Weddings are a huge event no matter who's getting married, but it's a whole other ballpark when you're talking about a royal wedding. In any nuptials, you're bound to see at least a few familiar faces, but for the most part, you're probably seeing a whole lot of unfamiliar ones. And I don't know about you, but I have pretty much no clue who any of these Brits are at Meghan Markle and Prince Harry's wedding. Seriously, if we didn't have access to the royal wedding program, I'd be totally and utterly lost, scratching my head while I blankly stare at the TV screen trying to remember the difference between a duke and a prince.
Now, if you're anything like me, then you're quickly realizing just how little you know about all of the details that go into a wedding — let alone a royal wedding. Yeah, I know about bridesmaids, and groomsmen, and the wedding cake, and the vows, but like, carriage processions? Hymns? Wedding programs? Bless the poor soul who has to marry me one day, because I don't know a dang thing about how these events really go down.
Look, I'm not that clueless; after all, Mywedding.com points out that wedding programs aren't necessarily a "must-do" for all nuptials, but of course, we're talking about a royal wedding here, which essentially means "go big or go home" with every last detail.
Plus, like I said, I don't think I'd know who any of these royals were without the wedding program, so really, #bless.
"Like any couple getting married, Prince Harry and Ms. Markle have taken a great deal of care in selecting all elements for their service," the Order of Service reads. "This has been a collaborative effort led by Prince Harry and Ms. Markle. They have also sought the advice of The Prince of Wales for the orchestral music before the Service begins."
Then it dives into the exact order of events, but before you get to that, the program is loaded with information and background on St George's Chapel. Next up is of course the order of events — the program even specifies (down to the minute) who will arrive when, where, and what music will play when they do.
It's basically set up so that you partake in every aspect of the wedding from home. So if you want to pretend you're not on the couch in your pajamas, but instead are at St George's Chapel, you actually can.
So as you can see, there is a lot that goes into the proceedings of a royal wedding, and the program doesn't just help you put some names to faces; it also helps you anticipate what you're about to see next during the big day.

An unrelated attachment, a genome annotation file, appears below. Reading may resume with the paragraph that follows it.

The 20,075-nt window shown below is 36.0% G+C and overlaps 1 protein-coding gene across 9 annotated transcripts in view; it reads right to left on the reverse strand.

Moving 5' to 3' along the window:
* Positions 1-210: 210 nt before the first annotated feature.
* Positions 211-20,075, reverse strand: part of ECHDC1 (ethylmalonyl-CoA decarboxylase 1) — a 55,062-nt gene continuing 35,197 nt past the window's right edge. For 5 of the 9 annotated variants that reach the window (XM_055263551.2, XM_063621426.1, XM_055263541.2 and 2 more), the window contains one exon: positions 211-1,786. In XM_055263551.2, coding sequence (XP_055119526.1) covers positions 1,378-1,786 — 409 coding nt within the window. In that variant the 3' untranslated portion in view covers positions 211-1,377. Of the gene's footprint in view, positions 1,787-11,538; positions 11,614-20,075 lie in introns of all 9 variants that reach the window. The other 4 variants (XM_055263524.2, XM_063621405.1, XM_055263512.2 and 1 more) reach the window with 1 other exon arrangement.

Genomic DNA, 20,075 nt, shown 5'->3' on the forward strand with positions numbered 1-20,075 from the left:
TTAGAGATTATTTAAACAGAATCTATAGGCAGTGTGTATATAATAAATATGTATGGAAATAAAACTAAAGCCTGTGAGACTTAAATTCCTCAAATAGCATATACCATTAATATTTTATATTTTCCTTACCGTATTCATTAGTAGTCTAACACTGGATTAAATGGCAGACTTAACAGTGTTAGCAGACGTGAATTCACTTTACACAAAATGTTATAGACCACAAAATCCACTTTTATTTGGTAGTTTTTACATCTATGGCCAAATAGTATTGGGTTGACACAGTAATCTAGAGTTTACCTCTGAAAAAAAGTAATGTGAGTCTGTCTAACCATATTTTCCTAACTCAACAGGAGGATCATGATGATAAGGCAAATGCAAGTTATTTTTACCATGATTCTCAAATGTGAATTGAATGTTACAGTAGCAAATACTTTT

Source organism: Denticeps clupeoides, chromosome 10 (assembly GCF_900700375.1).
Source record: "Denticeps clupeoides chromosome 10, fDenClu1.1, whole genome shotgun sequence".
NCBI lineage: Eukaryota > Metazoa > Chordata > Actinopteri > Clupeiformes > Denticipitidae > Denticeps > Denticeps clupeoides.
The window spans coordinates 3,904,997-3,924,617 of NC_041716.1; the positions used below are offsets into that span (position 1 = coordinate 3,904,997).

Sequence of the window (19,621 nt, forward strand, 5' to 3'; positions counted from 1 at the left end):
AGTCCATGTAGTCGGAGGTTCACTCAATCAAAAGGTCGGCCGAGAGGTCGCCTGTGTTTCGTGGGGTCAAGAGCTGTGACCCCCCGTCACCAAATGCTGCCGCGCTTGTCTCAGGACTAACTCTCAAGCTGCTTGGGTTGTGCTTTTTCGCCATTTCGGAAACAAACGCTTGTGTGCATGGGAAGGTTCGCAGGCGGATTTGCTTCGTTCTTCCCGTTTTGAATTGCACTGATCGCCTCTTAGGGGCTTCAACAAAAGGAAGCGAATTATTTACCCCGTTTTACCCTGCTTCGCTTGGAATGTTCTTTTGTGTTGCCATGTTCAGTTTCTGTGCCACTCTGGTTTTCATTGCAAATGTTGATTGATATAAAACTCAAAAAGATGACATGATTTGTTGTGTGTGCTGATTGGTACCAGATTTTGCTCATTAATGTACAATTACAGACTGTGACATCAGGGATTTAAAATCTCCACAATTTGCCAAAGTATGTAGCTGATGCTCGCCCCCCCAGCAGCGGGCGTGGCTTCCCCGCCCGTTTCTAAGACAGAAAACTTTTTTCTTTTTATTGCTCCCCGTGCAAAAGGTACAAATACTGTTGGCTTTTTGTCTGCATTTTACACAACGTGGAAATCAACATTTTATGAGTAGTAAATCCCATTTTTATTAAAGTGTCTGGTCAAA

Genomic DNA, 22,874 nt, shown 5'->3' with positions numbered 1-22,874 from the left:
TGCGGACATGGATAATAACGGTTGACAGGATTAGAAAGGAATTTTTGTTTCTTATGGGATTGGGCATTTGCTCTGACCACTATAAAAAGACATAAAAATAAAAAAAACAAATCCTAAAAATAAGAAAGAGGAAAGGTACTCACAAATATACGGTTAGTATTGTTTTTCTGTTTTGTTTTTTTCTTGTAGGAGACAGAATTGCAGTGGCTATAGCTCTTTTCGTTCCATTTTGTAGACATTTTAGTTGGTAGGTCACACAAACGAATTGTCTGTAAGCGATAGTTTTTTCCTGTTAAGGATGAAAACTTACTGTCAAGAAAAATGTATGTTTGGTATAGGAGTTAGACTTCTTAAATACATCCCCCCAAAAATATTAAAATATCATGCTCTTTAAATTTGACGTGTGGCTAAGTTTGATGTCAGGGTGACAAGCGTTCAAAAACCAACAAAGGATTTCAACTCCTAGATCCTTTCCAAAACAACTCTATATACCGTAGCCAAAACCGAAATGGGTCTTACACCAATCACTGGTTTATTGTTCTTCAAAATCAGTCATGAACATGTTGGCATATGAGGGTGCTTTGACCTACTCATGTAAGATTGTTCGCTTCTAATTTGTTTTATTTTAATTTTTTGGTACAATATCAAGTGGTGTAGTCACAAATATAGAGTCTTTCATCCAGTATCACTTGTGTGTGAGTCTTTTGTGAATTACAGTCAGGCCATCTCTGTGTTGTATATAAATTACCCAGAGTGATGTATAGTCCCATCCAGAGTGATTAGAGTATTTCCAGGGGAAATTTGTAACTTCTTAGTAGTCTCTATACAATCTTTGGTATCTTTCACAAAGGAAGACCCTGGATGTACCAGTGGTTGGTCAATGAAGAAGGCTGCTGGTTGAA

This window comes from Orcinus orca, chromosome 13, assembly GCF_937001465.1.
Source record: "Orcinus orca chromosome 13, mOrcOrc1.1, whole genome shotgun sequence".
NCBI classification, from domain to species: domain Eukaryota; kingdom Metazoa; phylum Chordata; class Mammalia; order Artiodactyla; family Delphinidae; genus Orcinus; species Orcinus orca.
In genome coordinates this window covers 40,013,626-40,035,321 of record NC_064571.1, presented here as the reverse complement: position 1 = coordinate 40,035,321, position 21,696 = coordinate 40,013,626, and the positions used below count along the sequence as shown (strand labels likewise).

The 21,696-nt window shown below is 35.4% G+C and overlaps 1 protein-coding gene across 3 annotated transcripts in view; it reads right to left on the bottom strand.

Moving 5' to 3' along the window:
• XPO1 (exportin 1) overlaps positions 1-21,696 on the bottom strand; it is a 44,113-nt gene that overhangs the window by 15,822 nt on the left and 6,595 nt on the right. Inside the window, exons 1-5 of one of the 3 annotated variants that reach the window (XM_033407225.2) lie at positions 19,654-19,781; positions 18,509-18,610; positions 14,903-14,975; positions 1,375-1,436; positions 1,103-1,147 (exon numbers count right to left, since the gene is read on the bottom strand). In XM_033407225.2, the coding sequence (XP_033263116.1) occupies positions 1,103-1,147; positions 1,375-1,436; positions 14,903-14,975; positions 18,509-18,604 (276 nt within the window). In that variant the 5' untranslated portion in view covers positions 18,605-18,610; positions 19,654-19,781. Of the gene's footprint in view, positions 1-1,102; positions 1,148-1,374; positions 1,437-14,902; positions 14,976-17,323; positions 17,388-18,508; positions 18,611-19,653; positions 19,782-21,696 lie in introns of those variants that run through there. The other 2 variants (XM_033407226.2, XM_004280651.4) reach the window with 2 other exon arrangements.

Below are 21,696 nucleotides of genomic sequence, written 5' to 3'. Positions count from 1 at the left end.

For instance, just look at Prince William and Kate Middleton's royal wedding program from their nuptials back in 2011 (how was that already seven years ago?!). For one thing, this program is long, but I have to say, I love the simplistic elegance of its design. The map of the wedding procession is super charming, and it's honestly fascinating to see, in detail, just how involved a royal wedding really is from start to finish. For Prince William and Kate Middleton, the two royals opened their wedding program with a lovely personal message for their attendees:
We are both so delighted that you are able to join us in celebrating what we hope will be one of the happiest days of our lives. The affection shown to us by so many people during our engagement has been incredibly moving, and has touched us both deeply. We would like to take this opportunity to thank everyone most sincerely for for their kindness.
From there, Middleton and Prince William's wedding program detailed the timetable of the entire event from start to finish, including various hymns and blessings that were read aloud during the ceremony, and it even included a few pages toward the end with information on everything you need to know about Westminster Abbey, where these two royals said their "I dos" back in 2011.
On that note, in case you haven't noticed yet at Meghan Markle and Prince Harry's wedding, these two royals chose a different venue for their nuptials. The former Suits star and her betrothed are saying their vows at the slightly smaller, yet equally stunning St George's Chapel at Windsor Castle, which only holds about 800 people, whereas Westminster Abbey can hold closer to 2,000 guests. Back in November 2017, NBC News reports, Kensington Palace released a statement explaining Markle and Prince Harry's wedding venue decision:
Windsor is a very special place for Prince Harry and he and Ms. Markle have regularly spent time there over the last year and a half.
And a special day obviously calls for a "very special place," no? Congrats, Meghan and Harry!